4) Null-sec should offer all the same activities as low-sec and high-sec, but with sufficiently better rewards to outweigh the increased risk.

Right now, high-sec players run missions, rat, mine, engage in industry, explore, war-dec, and gank.  All of these should be available in all areas of space (player-owned mission agents, maybe?), but the profitability of all three areas needs to be brought into line.

5) DUST should be able to influence null-sec sov.

If small and black-ops gangs should play a role in null-sec sov, then why not include DUST mercs too?  By allowing them to disrupt or assist with sov defense, DUST could no longer be ignored by sov blocs.  Such a mechanic would also create another vulnerability to null sec alliances.

6) Null-sec life needs to be fun.

So often overlooked is the fact that Eve players log in for fun.  There are dozens of other games out there that do combat simulation, market trading, industry, etc.  Yes, Eve combines them all, but a frustrating environment that doesn’t engage you won’t keep your attention, let alone your loyalty.  Sometimes, veterans forget that we play this game for fun, relaxation, entertainment, or satisfaction.  If null-sec isn’t fulfilling that role, no one will live in it.

Conclusion


Hardly an earth-shaking set of expectations, but the consequences mean null-sec life is a little less secure, a little more dangerous, but a lot more fun and engaging.  This seems to fit with the narrative CCP wants to promote with null-sec, and one I think a lot of null-sec players would enjoy.  But, ultimately, this is a personal vision; it suits me.

Feel free to promote your own vision, just be sure to know what that vision is before you do so.  Argue honestly, and we can make a game we all love.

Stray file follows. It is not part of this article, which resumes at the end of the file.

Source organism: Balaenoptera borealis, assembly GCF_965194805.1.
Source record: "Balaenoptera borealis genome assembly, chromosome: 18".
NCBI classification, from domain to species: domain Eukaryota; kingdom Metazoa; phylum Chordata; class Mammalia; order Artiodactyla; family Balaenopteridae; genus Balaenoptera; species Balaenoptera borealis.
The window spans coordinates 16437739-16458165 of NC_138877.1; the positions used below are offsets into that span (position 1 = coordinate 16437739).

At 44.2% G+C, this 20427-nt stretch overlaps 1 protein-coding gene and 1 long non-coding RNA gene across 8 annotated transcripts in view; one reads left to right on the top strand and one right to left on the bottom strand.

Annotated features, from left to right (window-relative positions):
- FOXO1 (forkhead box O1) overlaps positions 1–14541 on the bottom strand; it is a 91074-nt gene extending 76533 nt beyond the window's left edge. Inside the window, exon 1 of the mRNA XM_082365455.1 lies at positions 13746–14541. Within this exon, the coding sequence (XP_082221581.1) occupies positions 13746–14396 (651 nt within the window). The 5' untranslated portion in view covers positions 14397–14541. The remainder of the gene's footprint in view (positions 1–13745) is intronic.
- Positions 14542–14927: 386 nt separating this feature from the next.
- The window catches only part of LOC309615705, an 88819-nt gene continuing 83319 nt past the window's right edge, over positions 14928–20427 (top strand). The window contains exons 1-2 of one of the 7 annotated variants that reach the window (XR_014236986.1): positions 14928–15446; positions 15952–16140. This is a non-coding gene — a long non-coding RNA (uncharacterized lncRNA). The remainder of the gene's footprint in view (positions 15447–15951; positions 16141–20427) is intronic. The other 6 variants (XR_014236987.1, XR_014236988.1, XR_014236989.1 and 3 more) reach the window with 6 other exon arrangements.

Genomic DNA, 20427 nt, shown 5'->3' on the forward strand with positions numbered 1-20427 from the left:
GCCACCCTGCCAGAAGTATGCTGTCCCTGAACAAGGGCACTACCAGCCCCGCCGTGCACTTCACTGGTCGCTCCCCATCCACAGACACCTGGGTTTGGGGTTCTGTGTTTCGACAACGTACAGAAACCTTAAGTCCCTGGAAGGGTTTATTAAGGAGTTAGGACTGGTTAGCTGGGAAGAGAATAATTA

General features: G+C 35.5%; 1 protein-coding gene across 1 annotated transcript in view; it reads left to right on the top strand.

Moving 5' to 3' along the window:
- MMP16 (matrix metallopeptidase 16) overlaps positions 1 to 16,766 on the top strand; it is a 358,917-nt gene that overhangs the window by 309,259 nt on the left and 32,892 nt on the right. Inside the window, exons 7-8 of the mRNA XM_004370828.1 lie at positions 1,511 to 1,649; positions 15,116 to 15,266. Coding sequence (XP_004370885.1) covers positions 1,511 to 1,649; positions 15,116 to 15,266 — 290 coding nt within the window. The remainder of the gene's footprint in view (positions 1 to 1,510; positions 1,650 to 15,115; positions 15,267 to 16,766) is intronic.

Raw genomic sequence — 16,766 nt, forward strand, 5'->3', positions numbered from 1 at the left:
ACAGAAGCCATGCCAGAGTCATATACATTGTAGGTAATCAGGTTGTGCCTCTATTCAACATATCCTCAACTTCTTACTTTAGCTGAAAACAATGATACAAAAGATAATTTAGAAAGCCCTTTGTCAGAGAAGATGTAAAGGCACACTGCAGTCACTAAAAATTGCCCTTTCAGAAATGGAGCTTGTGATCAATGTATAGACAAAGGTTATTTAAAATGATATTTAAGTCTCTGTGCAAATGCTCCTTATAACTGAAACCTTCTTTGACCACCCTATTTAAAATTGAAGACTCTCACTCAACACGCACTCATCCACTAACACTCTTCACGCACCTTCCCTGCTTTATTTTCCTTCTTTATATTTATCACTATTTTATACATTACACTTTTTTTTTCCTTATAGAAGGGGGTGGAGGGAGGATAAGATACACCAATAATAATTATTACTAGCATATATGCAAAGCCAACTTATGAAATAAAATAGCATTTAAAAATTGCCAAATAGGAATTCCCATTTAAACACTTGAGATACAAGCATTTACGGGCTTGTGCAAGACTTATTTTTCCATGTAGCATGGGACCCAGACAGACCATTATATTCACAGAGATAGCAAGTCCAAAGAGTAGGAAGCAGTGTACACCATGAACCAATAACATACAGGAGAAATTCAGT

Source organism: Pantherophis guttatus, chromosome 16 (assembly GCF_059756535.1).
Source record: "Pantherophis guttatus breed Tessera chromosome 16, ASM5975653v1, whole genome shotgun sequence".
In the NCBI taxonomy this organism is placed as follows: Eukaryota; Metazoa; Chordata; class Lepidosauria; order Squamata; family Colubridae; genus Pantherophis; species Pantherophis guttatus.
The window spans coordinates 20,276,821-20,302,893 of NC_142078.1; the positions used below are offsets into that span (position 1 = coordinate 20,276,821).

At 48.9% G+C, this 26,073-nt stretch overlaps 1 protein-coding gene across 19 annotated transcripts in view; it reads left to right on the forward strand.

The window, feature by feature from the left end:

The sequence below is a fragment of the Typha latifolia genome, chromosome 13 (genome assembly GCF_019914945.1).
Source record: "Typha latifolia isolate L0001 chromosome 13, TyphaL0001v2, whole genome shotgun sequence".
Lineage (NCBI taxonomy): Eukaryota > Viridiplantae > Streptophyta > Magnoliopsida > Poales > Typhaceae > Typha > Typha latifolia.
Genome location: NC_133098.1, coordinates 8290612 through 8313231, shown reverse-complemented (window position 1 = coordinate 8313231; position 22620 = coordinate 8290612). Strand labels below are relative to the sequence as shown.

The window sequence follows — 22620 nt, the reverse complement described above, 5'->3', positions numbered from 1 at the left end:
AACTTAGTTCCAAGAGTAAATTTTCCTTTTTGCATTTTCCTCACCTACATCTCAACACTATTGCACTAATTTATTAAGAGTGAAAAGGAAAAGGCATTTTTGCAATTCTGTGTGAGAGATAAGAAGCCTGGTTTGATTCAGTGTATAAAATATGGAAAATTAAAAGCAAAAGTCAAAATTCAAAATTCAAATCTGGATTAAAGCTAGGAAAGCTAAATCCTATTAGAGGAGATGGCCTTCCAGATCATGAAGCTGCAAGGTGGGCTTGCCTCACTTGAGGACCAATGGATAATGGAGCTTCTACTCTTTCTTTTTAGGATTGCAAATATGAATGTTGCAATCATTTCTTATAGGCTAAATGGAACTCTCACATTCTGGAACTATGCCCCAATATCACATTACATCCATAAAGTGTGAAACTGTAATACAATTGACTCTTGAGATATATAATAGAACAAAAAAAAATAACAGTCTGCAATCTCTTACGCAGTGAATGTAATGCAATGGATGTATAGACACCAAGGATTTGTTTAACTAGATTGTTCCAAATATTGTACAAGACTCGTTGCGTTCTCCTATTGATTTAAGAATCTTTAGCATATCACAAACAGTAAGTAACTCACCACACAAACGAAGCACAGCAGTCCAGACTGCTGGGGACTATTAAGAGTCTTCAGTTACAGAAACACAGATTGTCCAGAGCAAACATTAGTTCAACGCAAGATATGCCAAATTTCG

3 comments:

  1. "Null-sec should offer all the same activities as low-sec and high-sec, but with sufficiently better rewards to outweigh the increased risk."

    Bullshit. Null is *FAR* safer than lowsec, which is itself safer than wormhole space. Highsec's safety level depends on what you're doing, but anyone who thinks missioning in highsec is more profitable than ratting in nullsec... frankly sucks at PvE. (which is not all that unusual among null grunts)

    The best money in the game will always be in highsec, but it has nothing to do with missions, incursions, or mining. It's markets. The fact that highsec space allows commodity markets to run efficiently through a series of trade hubs means that nullsec (with its restricted potential buyers and sellers) will never be as profitable as highsec. This effect could be reduced somewhat by destroying the trade hubs (make trade taxes scale like corp offices), but the markets, which will pretty much always be the best money in the game, will always dominate the eve economy.

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    1. I hadn't considered the market aspect of regional profitability. Interesting point.

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    2. It's not much about Null being "safer", but more about the amount of work to conquering it/keeping it.